Martin: We're beginning to see interest rates rise.
Hopgood: Definitely. Everybody has been waiting for interest rates to start increasing. I think you're going to see it here shortly. We've been at the same prime rate for several years, but the Ten Year Treasury, which is the instrument that a lot of folks follow, moved significantly in the last year. So I think you're going to see increased interest rates and that will definitely have an effect.
Martin: The Lexington-Fayette Urban Services Boundary has remained unchanged since 1996 when it was expanded by 5,400 acres. Our current mayor, Jim Gray, has led efforts to contain development within that existing urban area. How is this impacting commercial real estate development in the Lexington area?
Hopgood: It's made it very tight. If you look at the retail vacancy in Lexington it probably averages about 5 percent right now. But in that 5 percent average you probably have a 2 percent or less vacancy in the Nicholasville Road, Fayette Mall, Hamburg areas. That (average) is then brought up with the neighborhood shopping centers that have not responded as well during the recovery.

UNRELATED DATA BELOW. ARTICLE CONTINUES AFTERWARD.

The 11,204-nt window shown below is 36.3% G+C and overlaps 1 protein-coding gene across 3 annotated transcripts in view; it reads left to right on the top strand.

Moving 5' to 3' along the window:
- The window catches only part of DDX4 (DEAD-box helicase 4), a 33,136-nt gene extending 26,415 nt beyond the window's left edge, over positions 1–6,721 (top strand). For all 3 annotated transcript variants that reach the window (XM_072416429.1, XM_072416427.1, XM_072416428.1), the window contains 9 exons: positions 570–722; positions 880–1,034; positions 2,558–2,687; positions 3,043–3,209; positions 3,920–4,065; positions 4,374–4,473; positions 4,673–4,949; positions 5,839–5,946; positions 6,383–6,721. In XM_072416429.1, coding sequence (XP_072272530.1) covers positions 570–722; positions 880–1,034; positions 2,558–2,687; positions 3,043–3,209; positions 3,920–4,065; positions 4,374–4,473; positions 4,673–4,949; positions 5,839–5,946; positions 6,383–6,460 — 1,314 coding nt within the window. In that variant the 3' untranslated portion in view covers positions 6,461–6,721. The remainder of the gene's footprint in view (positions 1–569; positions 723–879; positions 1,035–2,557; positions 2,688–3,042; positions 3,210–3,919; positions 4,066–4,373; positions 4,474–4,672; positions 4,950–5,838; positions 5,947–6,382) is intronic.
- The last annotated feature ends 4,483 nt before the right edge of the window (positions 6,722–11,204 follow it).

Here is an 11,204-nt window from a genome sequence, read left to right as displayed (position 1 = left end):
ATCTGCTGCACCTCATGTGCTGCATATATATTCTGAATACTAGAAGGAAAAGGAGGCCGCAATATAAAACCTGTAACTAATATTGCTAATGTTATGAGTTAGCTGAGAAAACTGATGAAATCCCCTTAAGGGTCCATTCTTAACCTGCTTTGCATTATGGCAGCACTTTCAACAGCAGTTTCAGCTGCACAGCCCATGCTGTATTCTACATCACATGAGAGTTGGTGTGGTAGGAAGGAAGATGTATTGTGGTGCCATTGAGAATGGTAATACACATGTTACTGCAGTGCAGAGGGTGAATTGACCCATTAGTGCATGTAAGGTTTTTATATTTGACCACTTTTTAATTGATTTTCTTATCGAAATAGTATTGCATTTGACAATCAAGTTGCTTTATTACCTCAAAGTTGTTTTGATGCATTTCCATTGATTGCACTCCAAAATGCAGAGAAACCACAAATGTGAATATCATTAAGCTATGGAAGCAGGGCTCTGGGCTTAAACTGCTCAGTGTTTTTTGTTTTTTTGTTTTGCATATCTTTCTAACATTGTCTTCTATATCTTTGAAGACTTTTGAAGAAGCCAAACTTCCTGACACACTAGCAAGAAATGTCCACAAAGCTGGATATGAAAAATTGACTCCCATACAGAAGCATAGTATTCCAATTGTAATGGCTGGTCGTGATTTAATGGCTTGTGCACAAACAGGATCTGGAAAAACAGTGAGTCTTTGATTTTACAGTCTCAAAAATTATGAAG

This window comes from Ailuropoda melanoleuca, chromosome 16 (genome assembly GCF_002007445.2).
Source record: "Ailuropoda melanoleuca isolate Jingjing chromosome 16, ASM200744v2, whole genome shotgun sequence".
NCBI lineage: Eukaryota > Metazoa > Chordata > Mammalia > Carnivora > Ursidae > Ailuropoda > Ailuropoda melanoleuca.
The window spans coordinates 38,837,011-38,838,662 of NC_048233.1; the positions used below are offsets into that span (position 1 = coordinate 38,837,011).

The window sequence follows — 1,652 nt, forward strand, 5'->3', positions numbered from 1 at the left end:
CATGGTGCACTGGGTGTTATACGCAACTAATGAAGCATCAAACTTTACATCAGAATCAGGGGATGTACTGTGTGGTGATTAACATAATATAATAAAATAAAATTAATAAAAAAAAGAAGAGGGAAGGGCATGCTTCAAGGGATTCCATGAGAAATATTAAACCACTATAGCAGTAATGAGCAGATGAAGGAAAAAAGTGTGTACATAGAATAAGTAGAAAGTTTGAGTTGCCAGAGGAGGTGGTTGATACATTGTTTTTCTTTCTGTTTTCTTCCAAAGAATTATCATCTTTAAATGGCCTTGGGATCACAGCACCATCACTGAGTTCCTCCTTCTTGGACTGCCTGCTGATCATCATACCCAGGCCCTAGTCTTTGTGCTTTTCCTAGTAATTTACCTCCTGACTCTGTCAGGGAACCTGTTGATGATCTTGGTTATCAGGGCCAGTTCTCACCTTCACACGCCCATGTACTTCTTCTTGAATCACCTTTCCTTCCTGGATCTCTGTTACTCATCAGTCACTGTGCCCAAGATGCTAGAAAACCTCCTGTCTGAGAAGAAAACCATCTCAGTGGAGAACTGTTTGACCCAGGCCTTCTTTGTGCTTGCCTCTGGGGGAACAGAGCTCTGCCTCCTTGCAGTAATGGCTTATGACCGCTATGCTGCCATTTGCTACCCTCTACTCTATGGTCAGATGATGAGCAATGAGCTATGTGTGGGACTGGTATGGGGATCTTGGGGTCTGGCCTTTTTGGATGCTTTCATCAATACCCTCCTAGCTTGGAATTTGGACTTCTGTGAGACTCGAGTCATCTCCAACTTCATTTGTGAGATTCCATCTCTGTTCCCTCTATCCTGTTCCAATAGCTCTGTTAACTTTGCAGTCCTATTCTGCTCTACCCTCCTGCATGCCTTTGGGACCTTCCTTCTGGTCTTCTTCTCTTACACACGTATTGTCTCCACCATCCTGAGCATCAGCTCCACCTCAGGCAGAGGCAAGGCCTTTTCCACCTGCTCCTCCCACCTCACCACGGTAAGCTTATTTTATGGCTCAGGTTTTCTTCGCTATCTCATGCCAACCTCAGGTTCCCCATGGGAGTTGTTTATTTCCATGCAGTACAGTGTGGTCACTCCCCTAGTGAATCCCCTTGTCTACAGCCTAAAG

Martin: Between 8,000 and 10,000 acres of potentially developable land has been identified within the Urban Services Boundary that could be put to use. Are there challenges with that?
Hopgood: Yes, there are definitely challenges. Infrastructure is the biggest challenge. Going on right now — it's not getting a lot of publicity — but as a part of the consent decree with the EPA, the Urban County Government is having to manage their sanitary sewer development. And as people tie onto that they are going to have to start using credits to allow expansion, and those credits will be developed by infrastructure improvements in the sanitary sewer systems. So that's going to be a barrier to future development and how the Urban County Government handles that will definitely have an impact.
Martin: Is it clear how those credits are going to work?
Hopgood: That's still in process. I went to a meeting a few months ago, and they're working very hard on it. It's a complex problem, and their goal obviously is to not have that stymie development. But when you're dealing with the EPA, and that's continually changing based on the political atmosphere, it does present a lot of uncertainty.
Martin: As you are working with commercial developers are you seeing demand for more energy efficiency and if so what sorts of technologies are you hearing about?